1: Kelvingrove Art Gallery & Museum
This museum is one of Glasgow’s most popular attractions, and it’s free to enter. The exhibits here mix natural history with points of interest from Scotland’s history, making it a mustsee for visitors and locals alike. It is in possession of an extensive collection of armor, and features a huge pipe organ upon which a recital is given every day. Paintings by Old Masters, Scottish Colourists, French Impressionists and Dutch Renaissance are all on display here, as well as Christ Of St. John Of The Cross by Salvador Dalí.
2: Glasgow Botanic Gardens
This arboretum and public park features various glasshouses with the most famous being the Kibble Palace. Kibble Palace contains the fine collection of marble statues and various varieties of tropical plants and flowers. The park is also home to different themed gardens including World Rose garden, Herb garden, Vegatable garden, and the Children’s garden.
3: The Burrell Collection
Named for shipping magnate and art enthusiast Sir William Burrell, this collection was given to the city of Glasgow in 1944. In terms of sheer quantity, art from periods throughout the history of China comprise the largest exhibit. There is also art from Islamic nations, as well as medieval and Gothic pieces. Burrell was enamored of artifacts involving royalty, including Prince Charles Edward Stewart’s christening apron and the headboard that belonged to Henry VIII.
4: Gallery of Modern Art
This contemporary art museum sits in Royal Exchange Square. You’ll likely recognize it by the statue of the Duke of Wellington on a horse with a traffic cone on his head. Authorities used to remove the traffic cone on a regular basis, only to have another traffic cone put in its place a few days later. Eventually it became a tradition that continues to this day. Inside the museum you’ll see works by Andy Warhol, David Hockney and Sebastiao Salgado. Scottish modern artists like Ken Currie and John Bellany are also represented.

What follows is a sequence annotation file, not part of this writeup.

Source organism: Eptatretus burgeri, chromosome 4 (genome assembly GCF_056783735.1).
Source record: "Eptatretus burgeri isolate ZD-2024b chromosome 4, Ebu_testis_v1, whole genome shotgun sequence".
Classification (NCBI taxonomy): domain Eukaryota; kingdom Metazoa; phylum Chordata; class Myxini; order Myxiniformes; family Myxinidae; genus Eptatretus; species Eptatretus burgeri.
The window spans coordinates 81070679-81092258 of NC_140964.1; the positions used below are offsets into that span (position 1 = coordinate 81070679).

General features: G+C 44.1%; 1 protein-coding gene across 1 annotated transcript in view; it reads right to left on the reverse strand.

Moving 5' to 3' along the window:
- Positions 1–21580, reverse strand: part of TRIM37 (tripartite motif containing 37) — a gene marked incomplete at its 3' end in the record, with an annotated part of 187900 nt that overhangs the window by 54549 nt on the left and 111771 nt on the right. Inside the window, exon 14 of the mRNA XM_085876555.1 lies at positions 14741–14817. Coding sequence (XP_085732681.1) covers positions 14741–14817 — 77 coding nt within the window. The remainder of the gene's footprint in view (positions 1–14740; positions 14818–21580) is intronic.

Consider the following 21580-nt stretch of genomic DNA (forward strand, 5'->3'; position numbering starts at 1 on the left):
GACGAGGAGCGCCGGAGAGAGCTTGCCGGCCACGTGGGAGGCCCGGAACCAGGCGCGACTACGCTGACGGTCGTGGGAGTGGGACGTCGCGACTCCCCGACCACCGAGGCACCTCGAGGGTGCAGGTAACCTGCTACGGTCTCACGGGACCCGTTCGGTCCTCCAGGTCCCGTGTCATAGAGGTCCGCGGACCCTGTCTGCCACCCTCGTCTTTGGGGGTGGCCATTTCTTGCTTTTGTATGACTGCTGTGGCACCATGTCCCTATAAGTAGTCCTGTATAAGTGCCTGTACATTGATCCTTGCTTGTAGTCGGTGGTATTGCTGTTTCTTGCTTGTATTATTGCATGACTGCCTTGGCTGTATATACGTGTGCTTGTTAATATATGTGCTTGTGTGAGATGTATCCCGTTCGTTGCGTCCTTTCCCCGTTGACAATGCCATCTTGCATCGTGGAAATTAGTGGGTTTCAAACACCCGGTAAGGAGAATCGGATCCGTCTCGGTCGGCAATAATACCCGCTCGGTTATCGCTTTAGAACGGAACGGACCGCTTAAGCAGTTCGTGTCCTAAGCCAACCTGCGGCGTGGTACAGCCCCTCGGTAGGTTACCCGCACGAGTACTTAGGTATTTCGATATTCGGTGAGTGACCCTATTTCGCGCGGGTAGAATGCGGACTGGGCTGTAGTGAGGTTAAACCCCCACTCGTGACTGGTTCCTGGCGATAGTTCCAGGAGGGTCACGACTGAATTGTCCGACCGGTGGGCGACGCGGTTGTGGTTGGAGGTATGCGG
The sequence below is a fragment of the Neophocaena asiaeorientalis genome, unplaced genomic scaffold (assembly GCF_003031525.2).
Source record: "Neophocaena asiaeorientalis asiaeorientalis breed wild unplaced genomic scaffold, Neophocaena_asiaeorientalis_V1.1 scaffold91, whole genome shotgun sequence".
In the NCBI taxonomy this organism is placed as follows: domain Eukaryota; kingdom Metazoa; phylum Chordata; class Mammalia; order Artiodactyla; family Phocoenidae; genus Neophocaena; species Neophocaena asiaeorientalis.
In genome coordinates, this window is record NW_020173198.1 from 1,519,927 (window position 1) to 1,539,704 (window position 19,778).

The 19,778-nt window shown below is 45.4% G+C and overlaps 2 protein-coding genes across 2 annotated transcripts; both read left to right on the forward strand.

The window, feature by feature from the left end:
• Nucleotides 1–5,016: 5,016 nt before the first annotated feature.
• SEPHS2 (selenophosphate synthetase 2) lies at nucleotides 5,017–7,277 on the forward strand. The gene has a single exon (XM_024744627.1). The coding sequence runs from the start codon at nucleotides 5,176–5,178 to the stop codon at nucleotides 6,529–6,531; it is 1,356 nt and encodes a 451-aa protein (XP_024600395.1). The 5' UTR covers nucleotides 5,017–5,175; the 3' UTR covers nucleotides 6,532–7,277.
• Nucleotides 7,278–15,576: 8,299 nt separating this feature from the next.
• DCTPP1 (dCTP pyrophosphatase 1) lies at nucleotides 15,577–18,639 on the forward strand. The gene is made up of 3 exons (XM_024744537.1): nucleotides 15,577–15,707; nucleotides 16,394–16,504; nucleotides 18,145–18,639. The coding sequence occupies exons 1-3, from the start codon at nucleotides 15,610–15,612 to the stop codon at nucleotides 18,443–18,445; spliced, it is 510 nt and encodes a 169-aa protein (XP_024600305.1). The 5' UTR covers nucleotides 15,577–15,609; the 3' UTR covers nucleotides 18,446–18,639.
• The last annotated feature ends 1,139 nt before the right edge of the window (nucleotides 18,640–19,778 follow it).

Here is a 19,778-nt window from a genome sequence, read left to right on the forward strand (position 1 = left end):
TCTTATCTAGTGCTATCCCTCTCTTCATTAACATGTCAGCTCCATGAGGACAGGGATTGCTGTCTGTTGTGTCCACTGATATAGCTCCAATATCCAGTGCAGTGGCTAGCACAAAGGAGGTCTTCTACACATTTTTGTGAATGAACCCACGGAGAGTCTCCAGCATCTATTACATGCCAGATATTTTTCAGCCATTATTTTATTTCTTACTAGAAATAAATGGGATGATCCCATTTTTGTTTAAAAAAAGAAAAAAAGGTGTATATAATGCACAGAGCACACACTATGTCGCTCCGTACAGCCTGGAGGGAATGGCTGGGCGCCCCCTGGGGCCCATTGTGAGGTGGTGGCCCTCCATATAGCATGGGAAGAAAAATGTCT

5: The University of Glasgow: The Hunterian Museum and Art Gallery
This museum actually encompasses many widely varied collections. William Hunter was a scientist and anatomy specialist who traveled the world collecting specimens and artifacts. By the time he died in 1783, he had amassed an enormous catalogue that he bequeathed to the University of Glasgow for the benefit of all future students. Roman Scotland and ancient Egypt, geology and enthnography, coins and medals, are all on display in the museum. The gallery has an extensive art collection, as well as an outdoor sculpture garden.
6: Glasgow Science Centre
Comprised of the Science Mall, the Glasgow Tower, and an IMAX theatre, visitors flock here to learn and have fun. The Science Mall is three stories of interactive displays and exhibits, including BodyWorks, where you can run on a giant hamster wheel and dance on a disco floor, all while learning about the processes that keep your body working. Amuse yourself with the chaos pendulum or the whispering dishes. The Science Centre also contains a planetarium with over 9,000 “stars”.
7: Riverside Museum: Scotland’s Museum of Transport and Travel
As the name suggests, this museum features an evolution of transportation in Scotland, going back to horsedrawn carriages and bicycles. Fire engines, motorcycles and caravans are also on display, as well as a host of Scottishmade automobiles. Road transport is just one mode; the museum also features trains and boats. Visitors are encouraged to interact, whether using the site’s many touch screens or stopping into the“shops” that line the replicated streets of old Glasgow. Each exhibit provides a valuable glimpse into the history of this country and the rest of the world.
8: Glasgow Cathedral
The story goes that St. Mungo, the patron saint of Glasgow, built his church on the site where this cathedral now stands. The style is classic Scottish Gothic, with a rood screen on the interior that is an unlikely survivor of the battles of Glasgow in the late 16th century. It is only because the Glasgow town council, with money provided by King James VI, voted to restore and maintain the cathedral that it still stands today. It still hosts congregations for worship and music performances.
9: People’s Palace and Winter Gardens
This unique structure was built in 1898 as a cultural center for what was, at the time, a dirty and overpopulated section of the city. Originally outfitted with reading and recreation rooms, it is now a museum of the social history of Glasgow, detailing the work and leisure habits of the city’s people as those have evolved over time. The ornate and gorgeous glasshouse is where you’ll find the Winter Gardens, replete with palm trees and other exotic flora.
10: Pollok House and Country Park
This country park has the esteem of being named the Best Park in Britain in 2006 and the Best Park in Europe in 2008. The property belonged to one family for nearly 700 years before being given over to the city in 2006. The house features a private collection of Spanish paintings, silverware, porcelain, and antique furniture. After a turn through the house, enjoy the tranquil scenery of the park. The White Cart River flows through the property, adding to the verdant idyll.